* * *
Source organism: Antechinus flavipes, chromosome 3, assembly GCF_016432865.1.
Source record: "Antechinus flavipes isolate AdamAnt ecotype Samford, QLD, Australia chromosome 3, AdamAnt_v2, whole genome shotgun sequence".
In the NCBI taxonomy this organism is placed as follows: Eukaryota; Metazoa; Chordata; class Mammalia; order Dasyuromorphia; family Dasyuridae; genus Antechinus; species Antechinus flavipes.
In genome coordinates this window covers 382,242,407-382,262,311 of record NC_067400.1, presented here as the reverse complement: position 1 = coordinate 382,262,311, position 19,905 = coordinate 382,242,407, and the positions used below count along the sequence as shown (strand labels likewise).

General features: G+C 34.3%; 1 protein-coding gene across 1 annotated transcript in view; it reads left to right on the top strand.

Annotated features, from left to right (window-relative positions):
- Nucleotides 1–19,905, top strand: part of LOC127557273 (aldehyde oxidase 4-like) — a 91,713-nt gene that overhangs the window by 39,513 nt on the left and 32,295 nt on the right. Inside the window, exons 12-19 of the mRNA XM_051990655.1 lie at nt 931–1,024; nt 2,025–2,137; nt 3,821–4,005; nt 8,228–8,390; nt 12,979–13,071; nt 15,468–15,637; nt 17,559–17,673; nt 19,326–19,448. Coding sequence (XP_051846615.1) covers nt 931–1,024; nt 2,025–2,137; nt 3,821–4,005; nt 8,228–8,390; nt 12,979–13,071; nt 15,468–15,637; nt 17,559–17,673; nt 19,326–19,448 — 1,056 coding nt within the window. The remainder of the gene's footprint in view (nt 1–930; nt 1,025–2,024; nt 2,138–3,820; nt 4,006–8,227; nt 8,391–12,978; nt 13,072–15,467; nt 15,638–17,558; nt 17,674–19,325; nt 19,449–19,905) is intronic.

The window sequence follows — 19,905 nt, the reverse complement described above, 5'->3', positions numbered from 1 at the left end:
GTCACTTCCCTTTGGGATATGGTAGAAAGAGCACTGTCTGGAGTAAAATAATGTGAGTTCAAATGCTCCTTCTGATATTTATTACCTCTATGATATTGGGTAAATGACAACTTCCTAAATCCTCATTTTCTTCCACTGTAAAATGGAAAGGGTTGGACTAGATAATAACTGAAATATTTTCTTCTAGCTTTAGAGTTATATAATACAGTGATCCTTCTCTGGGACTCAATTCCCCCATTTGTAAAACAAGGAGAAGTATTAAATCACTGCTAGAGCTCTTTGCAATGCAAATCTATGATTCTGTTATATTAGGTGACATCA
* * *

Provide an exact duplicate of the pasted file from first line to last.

Source organism: Antechinus flavipes, chromosome 3, assembly GCF_016432865.1.
Source record: "Antechinus flavipes isolate AdamAnt ecotype Samford, QLD, Australia chromosome 3, AdamAnt_v2, whole genome shotgun sequence".
In the NCBI taxonomy this organism is placed as follows: Eukaryota; Metazoa; Chordata; class Mammalia; order Dasyuromorphia; family Dasyuridae; genus Antechinus; species Antechinus flavipes.
In genome coordinates this window covers 382,242,407-382,262,311 of record NC_067400.1, presented here as the reverse complement: position 1 = coordinate 382,262,311, position 19,905 = coordinate 382,242,407, and the positions used below count along the sequence as shown (strand labels likewise).

General features: G+C 34.3%; 1 protein-coding gene across 1 annotated transcript in view; it reads left to right on the top strand.

Annotated features, from left to right (window-relative positions):
- Nucleotides 1–19,905, top strand: part of LOC127557273 (aldehyde oxidase 4-like) — a 91,713-nt gene that overhangs the window by 39,513 nt on the left and 32,295 nt on the right. Inside the window, exons 12-19 of the mRNA XM_051990655.1 lie at nt 931–1,024; nt 2,025–2,137; nt 3,821–4,005; nt 8,228–8,390; nt 12,979–13,071; nt 15,468–15,637; nt 17,559–17,673; nt 19,326–19,448. Coding sequence (XP_051846615.1) covers nt 931–1,024; nt 2,025–2,137; nt 3,821–4,005; nt 8,228–8,390; nt 12,979–13,071; nt 15,468–15,637; nt 17,559–17,673; nt 19,326–19,448 — 1,056 coding nt within the window. The remainder of the gene's footprint in view (nt 1–930; nt 1,025–2,024; nt 2,138–3,820; nt 4,006–8,227; nt 8,391–12,978; nt 13,072–15,467; nt 15,638–17,558; nt 17,674–19,325; nt 19,449–19,905) is intronic.

The window sequence follows — 19,905 nt, the reverse complement described above, 5'->3', positions numbered from 1 at the left end:
GTCACTTCCCTTTGGGATATGGTAGAAAGAGCACTGTCTGGAGTAAAATAATGTGAGTTCAAATGCTCCTTCTGATATTTATTACCTCTATGATATTGGGTAAATGACAACTTCCTAAATCCTCATTTTCTTCCACTGTAAAATGGAAAGGGTTGGACTAGATAATAACTGAAATATTTTCTTCTAGCTTTAGAGTTATATAATACAGTGATCCTTCTCTGGGACTCAATTCCCCCATTTGTAAAACAAGGAGAAGTATTAAATCACTGCTAGAGCTCTTTGCAATGCAAATCTATGATTCTGTTATATTAGGTGACATCA